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Dublin and Belfast Integrated as a Mega-City Region

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This chapter and the last chapter were both about disintegration of urban/regional government and spatial patterns, and their re-integration as a tool of stabilisation. In this chapter, the main point is that economic and spatial integration – without needing to challenge sovereignty – is one channel to economic growth which may have notable concrete attractions.

Most readers will know something of the appalling history of Ireland, including the revolution, civil war and the drastic split between the north, loyalist and Protestant, and south, Catholic and yearning for independence from Britain. They will certainly know about the so-called ‘Troubles’ in Northern Ireland, and also recent political progress, leading to the military disengagement of the Provisional IRA. Recently, things in the Republic, (since the time of Sean Lemass), have also changed greatly. The views of the public had altered markedly, with the Catholic church losing traction, and the distaste for the north and for Britain strongly blunted.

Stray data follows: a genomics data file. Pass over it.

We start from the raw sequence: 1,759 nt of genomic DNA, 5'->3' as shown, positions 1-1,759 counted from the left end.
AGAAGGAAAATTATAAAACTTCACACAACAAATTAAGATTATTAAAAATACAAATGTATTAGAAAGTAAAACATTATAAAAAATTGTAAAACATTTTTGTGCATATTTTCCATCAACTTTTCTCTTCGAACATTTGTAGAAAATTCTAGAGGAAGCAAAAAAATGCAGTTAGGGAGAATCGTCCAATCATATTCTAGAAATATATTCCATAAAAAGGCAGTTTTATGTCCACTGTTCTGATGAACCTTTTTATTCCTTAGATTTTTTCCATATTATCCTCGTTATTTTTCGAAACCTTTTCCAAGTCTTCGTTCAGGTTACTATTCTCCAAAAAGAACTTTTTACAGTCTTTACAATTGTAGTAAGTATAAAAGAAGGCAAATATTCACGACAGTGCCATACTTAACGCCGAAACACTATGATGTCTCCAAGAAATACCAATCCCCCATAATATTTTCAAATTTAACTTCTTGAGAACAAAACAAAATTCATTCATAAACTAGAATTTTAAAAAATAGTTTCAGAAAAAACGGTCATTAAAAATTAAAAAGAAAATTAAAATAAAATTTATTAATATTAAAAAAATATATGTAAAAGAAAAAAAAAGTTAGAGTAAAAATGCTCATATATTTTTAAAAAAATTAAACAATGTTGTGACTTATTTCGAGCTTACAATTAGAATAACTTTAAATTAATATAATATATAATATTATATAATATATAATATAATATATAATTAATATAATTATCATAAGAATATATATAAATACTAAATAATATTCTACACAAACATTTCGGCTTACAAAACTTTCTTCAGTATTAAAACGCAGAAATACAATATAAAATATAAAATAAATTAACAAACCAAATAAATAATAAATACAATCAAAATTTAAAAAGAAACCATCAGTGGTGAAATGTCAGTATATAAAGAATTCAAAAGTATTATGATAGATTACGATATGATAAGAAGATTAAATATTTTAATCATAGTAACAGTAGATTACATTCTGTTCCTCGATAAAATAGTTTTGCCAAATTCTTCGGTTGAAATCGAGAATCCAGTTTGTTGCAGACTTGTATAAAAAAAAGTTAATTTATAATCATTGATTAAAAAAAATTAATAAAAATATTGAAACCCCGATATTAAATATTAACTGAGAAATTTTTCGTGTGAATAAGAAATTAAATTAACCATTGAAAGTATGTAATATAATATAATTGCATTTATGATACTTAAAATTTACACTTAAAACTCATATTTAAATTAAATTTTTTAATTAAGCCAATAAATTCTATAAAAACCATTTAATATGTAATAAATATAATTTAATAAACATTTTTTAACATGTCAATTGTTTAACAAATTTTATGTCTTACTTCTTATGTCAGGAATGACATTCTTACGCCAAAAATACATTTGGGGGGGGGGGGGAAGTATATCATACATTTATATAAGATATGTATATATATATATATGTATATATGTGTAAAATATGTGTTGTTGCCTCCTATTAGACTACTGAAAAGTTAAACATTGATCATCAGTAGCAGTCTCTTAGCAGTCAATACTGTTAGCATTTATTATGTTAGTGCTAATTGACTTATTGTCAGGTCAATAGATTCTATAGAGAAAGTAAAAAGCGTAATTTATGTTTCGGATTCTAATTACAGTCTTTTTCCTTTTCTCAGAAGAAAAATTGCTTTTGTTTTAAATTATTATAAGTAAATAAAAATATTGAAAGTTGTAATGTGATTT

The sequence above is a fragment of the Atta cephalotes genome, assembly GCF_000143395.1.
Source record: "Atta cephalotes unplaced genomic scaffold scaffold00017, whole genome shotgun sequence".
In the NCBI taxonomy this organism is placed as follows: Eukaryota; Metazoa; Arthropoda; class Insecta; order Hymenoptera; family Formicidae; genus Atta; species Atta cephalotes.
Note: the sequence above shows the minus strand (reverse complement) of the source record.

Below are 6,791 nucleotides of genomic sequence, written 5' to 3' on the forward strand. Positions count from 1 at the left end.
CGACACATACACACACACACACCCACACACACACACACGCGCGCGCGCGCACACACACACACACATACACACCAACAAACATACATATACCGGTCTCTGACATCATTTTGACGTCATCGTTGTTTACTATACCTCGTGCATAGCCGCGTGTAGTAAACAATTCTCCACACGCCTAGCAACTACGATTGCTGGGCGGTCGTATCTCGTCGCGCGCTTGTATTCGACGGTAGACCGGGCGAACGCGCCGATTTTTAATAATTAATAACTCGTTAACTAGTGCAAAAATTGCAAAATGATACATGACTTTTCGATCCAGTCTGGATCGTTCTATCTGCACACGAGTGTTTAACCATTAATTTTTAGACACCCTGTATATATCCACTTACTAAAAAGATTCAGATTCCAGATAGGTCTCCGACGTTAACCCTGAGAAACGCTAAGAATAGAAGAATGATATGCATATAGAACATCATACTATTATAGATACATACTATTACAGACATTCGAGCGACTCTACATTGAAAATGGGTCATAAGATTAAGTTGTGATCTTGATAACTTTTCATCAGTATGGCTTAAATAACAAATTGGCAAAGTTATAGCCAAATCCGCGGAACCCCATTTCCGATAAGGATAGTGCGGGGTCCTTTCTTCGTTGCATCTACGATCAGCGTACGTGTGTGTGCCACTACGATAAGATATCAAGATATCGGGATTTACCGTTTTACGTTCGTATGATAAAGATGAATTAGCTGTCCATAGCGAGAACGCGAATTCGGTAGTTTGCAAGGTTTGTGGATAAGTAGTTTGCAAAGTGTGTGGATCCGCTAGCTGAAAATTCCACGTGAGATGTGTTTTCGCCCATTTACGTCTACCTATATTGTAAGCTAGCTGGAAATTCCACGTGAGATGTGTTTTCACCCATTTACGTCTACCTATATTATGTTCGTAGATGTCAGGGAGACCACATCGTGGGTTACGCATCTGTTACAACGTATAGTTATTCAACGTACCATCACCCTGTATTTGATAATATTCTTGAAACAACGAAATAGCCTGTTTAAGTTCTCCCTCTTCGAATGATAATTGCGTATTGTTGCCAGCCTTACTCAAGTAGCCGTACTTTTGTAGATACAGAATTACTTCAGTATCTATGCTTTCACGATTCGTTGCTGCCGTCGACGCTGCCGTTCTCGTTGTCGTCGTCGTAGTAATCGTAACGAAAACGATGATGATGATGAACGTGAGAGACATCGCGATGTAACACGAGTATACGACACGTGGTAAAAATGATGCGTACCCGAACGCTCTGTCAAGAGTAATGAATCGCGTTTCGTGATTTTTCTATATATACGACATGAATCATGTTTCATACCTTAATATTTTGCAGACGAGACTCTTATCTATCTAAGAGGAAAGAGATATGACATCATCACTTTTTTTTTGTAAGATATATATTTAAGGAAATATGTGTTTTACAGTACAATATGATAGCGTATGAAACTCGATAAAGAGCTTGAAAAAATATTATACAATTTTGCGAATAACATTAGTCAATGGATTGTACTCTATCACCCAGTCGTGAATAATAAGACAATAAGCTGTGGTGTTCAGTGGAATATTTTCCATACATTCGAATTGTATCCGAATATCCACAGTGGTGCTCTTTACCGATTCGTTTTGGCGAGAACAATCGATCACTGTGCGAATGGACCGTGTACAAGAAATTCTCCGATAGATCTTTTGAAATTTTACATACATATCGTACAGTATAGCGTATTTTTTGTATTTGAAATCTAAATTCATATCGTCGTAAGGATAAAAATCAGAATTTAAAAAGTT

Until the current economic collapse, this had become an amazingly hopeful time to live and work in Ireland. There were several reasons for supposing this. The political problems in the north were and are clearly easing, whatever upsets and doubts arise on the way. The Republic in particular had had an astonishing economic efflorescence, and indeed the combination of political calm and the boom of the neighbouring economy has brought benefits to the quality of life in the north. This is manifest in the good, quotidian relations between north and south within the professional, business and academic life of the island. The unthinkable became quite normal territory for speculation, and mental barriers or narrow institutional loyalties seem well on the way to disappearing.
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Document Type: Research Article

Publication date: January 1, 2010

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